Somehow LA’s largest Transit Oriented Development made it all the way to the finish line with no Bike Parking standard in place for tenants, even though the City of LA requires it.
Somehow the Metro, the CRA, the City of LA, Gatehouse Capital and Legacy Partners are able to put Federal, State, County, City money to work developing the neighborhood, yet do it with complete contempt for the people who don’t arrive in a motor vehicle.
It’s been two weeks since the TJ’s in Hollywood opened, it’s been two days since Director of Construction installed the Bike Racks. They look great and they are a victory for a few reasons.
*We’ve got Bike Racks and can lift the boycott! Now we can shop at Trader Joe’s!
*We’ve established a Bike Parking standard for the Trader Joe’s Corporation! No Wave or Wheelbender Bike Racks, simple inverted-U racks that are properly installed and spaced and protected and accessible and visible and convenient and effective. This is the Bike Rack Standard for Trader Joe’s.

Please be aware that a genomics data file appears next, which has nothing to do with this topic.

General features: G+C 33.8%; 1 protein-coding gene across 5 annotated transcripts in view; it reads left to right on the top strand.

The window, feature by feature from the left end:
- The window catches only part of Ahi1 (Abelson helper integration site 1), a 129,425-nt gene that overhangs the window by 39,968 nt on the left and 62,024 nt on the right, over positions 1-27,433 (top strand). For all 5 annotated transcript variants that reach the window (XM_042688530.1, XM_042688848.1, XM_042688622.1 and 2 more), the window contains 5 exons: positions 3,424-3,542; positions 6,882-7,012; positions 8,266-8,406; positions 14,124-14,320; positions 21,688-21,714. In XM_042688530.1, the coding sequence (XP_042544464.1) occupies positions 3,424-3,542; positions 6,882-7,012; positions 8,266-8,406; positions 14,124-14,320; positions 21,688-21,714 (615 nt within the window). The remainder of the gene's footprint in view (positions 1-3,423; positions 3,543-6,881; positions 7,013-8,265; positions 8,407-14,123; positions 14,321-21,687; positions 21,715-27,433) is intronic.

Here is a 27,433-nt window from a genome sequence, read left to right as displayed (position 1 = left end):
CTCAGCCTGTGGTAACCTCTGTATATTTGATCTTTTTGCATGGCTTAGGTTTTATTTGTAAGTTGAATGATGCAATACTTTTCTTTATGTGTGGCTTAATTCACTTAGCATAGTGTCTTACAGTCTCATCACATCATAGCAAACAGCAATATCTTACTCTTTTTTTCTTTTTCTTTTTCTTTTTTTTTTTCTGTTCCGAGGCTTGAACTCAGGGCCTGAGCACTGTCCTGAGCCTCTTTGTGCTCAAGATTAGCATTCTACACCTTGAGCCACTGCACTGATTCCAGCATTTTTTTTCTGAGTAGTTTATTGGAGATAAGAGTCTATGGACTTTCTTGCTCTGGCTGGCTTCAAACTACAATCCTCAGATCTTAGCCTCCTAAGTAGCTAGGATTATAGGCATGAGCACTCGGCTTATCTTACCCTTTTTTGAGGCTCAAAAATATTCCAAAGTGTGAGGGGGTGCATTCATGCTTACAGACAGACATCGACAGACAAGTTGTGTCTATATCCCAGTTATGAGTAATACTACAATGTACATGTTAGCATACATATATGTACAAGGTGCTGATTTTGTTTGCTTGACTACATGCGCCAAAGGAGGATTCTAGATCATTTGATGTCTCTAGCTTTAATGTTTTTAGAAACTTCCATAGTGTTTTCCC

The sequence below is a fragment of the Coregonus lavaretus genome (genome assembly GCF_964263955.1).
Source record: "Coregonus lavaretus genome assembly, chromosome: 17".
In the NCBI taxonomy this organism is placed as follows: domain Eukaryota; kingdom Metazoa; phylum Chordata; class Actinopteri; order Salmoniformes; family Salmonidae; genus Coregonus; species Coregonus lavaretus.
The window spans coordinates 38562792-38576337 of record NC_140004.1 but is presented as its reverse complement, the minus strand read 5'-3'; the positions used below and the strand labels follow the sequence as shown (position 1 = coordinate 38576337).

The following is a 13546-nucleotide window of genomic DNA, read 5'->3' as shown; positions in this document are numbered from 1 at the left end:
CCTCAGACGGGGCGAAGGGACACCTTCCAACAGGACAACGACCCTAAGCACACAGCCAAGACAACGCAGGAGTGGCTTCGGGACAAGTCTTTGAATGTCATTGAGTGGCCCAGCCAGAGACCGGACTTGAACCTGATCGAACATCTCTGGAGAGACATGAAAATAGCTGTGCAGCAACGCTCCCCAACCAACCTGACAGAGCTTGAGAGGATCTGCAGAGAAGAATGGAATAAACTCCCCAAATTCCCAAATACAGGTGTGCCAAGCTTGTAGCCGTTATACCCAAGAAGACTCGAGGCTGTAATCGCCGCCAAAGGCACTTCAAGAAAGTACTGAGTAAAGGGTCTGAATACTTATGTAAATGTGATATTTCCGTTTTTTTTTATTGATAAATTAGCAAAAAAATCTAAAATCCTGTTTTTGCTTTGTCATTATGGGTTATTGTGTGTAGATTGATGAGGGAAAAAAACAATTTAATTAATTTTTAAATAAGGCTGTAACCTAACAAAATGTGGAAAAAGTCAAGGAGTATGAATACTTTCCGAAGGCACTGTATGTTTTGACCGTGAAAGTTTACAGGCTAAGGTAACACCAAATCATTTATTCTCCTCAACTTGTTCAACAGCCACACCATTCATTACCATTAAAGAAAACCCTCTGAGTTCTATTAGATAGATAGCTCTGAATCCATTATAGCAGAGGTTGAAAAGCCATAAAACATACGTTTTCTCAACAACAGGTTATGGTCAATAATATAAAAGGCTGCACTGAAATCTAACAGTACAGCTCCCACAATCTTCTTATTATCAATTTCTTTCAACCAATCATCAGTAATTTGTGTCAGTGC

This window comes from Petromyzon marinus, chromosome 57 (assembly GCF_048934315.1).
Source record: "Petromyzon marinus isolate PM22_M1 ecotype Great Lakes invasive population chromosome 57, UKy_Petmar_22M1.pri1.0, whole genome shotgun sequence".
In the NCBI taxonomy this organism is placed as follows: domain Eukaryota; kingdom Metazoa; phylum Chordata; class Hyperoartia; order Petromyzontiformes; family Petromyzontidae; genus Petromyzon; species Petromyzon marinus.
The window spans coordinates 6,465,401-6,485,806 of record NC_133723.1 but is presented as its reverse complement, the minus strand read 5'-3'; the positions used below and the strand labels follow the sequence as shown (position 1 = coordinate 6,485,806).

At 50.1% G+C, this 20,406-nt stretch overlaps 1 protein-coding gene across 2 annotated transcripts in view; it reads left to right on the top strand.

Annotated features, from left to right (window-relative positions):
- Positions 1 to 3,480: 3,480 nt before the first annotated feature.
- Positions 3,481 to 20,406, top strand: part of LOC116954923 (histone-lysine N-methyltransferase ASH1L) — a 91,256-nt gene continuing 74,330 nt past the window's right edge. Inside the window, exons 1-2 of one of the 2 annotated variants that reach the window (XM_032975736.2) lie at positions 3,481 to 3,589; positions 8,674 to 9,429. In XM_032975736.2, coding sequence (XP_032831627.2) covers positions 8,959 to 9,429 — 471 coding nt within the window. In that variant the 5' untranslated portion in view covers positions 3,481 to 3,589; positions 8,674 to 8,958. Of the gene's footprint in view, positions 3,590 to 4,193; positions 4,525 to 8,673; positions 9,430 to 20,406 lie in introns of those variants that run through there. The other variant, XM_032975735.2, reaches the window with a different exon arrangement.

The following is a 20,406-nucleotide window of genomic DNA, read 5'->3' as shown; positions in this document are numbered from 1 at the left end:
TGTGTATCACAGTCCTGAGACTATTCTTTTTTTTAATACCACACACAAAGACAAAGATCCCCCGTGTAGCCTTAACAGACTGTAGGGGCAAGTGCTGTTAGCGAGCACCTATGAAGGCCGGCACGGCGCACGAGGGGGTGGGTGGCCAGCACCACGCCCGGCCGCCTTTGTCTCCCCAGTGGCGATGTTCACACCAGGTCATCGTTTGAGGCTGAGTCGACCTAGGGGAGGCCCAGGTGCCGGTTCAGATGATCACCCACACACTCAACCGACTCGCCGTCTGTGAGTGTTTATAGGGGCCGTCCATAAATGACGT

*We’ve established a Bike Parking standard for the Metro and for the CRA. Transit Oriented Development must have a Bike Parking standard for the project as a whole and for the tenants. Centralized Bike Parking is a non-starter, a figment of Garcetti’s imagination, implausible, unacceptable, a simple violation of the “convenient and practical” rule that governs design.
*We’ve established a Bike Parking standard for the neighborhood.
This is not the first time Enci has tangled with the City or with Property Managers over Bike Parking. There was the City National Plaza and their threat to impound bikes, there was the Museum Square incident that saw her bike booted and there was the successful Bike Rack campaign at LAPD Headquarters.
From the Los Angeles Municipal Code: (LAMC 12.21-A. 16)
16. Bicycle Parking and Shower Facilities. (Added by Ord. No. 167,409, Eff. 12/19/91.) Off-street parking spaces for bicycles and facilities for employee showers and lockers shall be provided as follows: